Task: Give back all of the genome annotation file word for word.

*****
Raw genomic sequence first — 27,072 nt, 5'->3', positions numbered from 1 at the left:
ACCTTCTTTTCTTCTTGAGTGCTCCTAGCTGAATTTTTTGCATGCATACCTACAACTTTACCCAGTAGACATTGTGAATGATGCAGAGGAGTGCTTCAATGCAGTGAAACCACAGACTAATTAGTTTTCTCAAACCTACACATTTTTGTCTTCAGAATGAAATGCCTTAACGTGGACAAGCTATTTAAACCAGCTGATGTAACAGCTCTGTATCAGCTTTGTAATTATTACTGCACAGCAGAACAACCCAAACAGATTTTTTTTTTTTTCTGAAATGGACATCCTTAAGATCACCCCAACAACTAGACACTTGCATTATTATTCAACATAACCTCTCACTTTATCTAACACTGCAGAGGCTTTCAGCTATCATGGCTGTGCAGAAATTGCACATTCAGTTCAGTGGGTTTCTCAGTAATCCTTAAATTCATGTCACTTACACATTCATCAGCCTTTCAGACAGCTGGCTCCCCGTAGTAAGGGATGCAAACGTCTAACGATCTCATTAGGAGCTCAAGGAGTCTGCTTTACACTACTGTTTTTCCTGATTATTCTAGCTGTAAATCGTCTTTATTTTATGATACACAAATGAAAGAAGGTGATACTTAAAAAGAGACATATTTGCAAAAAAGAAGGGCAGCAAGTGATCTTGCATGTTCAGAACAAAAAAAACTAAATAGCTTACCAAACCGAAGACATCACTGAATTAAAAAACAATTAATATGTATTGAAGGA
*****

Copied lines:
Raw genomic sequence first — 27,072 nt, 5'->3', positions numbered from 1 at the left:
ACCTTCTTTTCTTCTTGAGTGCTCCTAGCTGAATTTTTTGCATGCATACCTACAACTTTACCCAGTAGACATTGTGAATGATGCAGAGGAGTGCTTCAATGCAGTGAAACCACAGACTAATTAGTTTTCTCAAACCTACACATTTTTGTCTTCAGAATGAAATGCCTTAACGTGGACAAGCTATTTAAACCAGCTGATGTAACAGCTCTGTATCAGCTTTGTAATTATTACTGCACAGCAGAACAACCCAAACAGATTTTTTTTTTTTTCTGAAATGGACATCCTTAAGATCACCCCAACAACTAGACACTTGCATTATTATTCAACATAACCTCTCACTTTATCTAACACTGCAGAGGCTTTCAGCTATCATGGCTGTGCAGAAATTGCACATTCAGTTCAGTGGGTTTCTCAGTAATCCTTAAATTCATGTCACTTACACATTCATCAGCCTTTCAGACAGCTGGCTCCCCGTAGTAAGGGATGCAAACGTCTAACGATCTCATTAGGAGCTCAAGGAGTCTGCTTTACACTACTGTTTTTCCTGATTATTCTAGCTGTAAATCGTCTTTATTTTATGATACACAAATGAAAGAAGGTGATACTTAAAAAGAGACATATTTGCAAAAAAGAAGGGCAGCAAGTGATCTTGCATGTTCAGAACAAAAAAAACTAAATAGCTTACCAAACCGAAGACATCACTGAATTAAAAAACAATTAATATGTATTGAAGGA